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Unlocking prosperity: Africa embraces digital payments

Digital payments: Joel Bronkowski, country lead: South Africa at Paystack. Photo: Supplied
Joel Bronkowski, country lead: South Africa at Paystack. Photo: Supplied


Africa, long reliant on cash transactions, is undergoing a transformative shift towards digital payments. According to insights shared by Joel Bronkowski, country lead for South Africa at Paystack, and supported by McKinsey data, cash still accounts for approximately 90% of payments across the continent.

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However, recent research reveals that digital payment adoption is surging, with 41% of Africans making digital payments in 2021 compared to just 27% in 2017. This shift is reshaping the economic landscape, offering a host of benefits to both individuals and businesses.

The improved data and record-keeping that digital payments offer businesses, for example,” noted Bronkowski, “also makes it easier for them to access formal financing from banks and other institutional lenders. This improved access to capital leads to business expansion, job creation, and increased tax revenue, contributing to overall economic development.”

Bronkowski emphasised the significance of digital payments in promoting financial inclusion.

Encouraging digital payments offers underserved populations access to formal banking and financial services, reducing income inequality and bolstering economic development. This, in turn, widens the tax base and contributes to overall prosperity,” he said.

Moreover, the data generated by digital payments provides valuable insights into economic trends and consumer behaviour.

According to Bronkowski, “Governments can harness this data for economic planning, policy formulation, and decision-making. Central banks can also leverage this information for informed decisions about monetary policy, interest rates, and inflation targeting, contributing to economic stability.”

Beyond indirect benefits, digital payments offer direct advantages to governments. “Accepting digital payments for services like taxes, fines, and fees streamlines financial processes, reducing administrative costs and improving efficiency in government operations,” explained Bronkowski. “It also enhances the delivery of public services, making them more accessible to citizens.”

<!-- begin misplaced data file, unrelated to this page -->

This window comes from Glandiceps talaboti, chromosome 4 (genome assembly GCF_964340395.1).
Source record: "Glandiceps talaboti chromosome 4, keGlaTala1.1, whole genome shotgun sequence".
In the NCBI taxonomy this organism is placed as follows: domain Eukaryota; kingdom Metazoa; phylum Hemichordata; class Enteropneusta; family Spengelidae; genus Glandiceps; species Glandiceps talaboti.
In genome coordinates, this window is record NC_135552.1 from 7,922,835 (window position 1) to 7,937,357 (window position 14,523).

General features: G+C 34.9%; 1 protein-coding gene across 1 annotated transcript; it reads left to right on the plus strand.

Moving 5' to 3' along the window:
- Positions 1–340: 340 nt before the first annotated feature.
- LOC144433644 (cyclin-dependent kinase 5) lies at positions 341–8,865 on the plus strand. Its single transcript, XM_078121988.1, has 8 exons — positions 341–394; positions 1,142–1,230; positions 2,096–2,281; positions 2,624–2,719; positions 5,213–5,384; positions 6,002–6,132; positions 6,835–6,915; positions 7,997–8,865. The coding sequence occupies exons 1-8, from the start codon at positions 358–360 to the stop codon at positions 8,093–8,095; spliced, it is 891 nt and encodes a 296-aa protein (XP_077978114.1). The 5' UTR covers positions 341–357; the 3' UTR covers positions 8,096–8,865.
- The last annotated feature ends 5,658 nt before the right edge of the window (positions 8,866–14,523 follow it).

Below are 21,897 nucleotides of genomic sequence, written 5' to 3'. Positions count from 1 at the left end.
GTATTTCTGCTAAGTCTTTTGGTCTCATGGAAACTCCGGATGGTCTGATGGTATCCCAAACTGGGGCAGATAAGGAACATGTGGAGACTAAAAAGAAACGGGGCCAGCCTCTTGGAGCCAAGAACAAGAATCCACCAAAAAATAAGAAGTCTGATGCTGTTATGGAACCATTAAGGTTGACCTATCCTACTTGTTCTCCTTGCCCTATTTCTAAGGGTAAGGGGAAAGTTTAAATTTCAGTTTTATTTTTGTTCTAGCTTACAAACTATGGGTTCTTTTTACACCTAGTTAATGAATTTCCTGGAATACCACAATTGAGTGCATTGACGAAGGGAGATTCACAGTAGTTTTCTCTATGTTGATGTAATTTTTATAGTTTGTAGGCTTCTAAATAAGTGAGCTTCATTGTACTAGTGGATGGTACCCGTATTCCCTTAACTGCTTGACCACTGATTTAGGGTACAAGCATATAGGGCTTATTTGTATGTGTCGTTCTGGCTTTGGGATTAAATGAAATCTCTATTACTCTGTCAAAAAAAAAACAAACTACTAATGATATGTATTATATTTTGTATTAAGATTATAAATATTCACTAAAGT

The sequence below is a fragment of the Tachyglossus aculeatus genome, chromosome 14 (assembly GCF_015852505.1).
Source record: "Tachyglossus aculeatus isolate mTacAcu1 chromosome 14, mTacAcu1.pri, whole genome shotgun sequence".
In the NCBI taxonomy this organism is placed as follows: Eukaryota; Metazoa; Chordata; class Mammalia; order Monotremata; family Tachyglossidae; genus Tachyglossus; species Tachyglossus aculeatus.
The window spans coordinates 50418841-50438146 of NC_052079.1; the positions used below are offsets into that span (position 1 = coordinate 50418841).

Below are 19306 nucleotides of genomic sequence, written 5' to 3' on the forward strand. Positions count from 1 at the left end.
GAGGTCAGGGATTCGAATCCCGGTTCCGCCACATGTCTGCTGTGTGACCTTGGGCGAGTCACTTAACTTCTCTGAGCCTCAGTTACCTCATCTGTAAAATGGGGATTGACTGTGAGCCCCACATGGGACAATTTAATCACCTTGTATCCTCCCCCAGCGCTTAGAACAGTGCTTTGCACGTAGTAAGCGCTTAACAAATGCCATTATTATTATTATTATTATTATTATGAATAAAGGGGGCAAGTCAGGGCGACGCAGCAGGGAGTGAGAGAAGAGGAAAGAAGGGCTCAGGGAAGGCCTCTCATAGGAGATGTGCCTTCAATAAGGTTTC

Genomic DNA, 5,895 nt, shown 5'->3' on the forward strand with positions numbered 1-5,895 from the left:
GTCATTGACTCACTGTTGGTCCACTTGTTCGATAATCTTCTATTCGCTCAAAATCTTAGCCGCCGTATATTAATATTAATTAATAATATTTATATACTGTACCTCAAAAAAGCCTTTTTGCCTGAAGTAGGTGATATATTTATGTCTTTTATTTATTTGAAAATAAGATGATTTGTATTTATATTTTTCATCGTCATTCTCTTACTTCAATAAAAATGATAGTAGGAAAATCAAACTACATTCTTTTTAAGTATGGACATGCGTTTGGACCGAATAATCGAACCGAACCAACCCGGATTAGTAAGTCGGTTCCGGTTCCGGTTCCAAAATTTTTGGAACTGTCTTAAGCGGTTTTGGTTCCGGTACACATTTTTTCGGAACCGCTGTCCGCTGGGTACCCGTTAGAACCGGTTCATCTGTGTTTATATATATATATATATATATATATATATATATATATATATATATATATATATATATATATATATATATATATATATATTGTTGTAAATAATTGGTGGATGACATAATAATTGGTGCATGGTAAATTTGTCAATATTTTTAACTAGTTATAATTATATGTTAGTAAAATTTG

“One of the most significant benefits,” he continued, “is the reduction of fraud and corruption through secure digital payment systems. This not only safeguards government finances but also enhances public trust.

“The growth of digital payments can drive investments in technology infrastructure, such as internet access and digital payment processing systems, which can have a positive ripple effect on the broader economy. Additionally, it facilitates international transactions, stimulating trade and further boosting the economy.”

To fully realise its potential, Bronkowski stressed that African countries must create the right conditions for their growth. This entails establishing regulatory environments that support secure digital payments, a trend increasingly seen in African governments.

Collaboration between governments and the private sector is crucial in promoting digital payment adoption. This partnership can provide support, funding, and regulatory frameworks to encourage the growth of innovative fintech start-ups offering digital payment solutions,” Bronkowski highlighted.

“Initiatives like the South African Reserve Bank’s fintech unit and regulatory sandboxes have propelled the country’s fintech sector to global recognition, contributing significantly to the African economy.”

He added, “On a continental scale, the African Continental Free Trade Area (AfCFTA) has prompted nations to enhance cross-border digital payment infrastructure to facilitate intra-African trade. Harmonising payment systems and reducing cross-border transaction costs are top priorities. The Pan-African Payment and Settlement System (PAPSS), launched in 2022, exemplifies these efforts, simplifying instant, secure payments across borders and benefiting all participating nations.”

“While cash remains prevalent in Africa,” Bronkowski concluded, “the trajectory toward digital payments is clear and unstoppable. The benefits for individual countries and the continent as a whole are too substantial to ignore.

“Thus, both public and private stakeholders must actively promote and support the adoption of digital payments. As Africa continues to embrace digitalisation, it is poised for a brighter, more inclusive, and prosperous future.”

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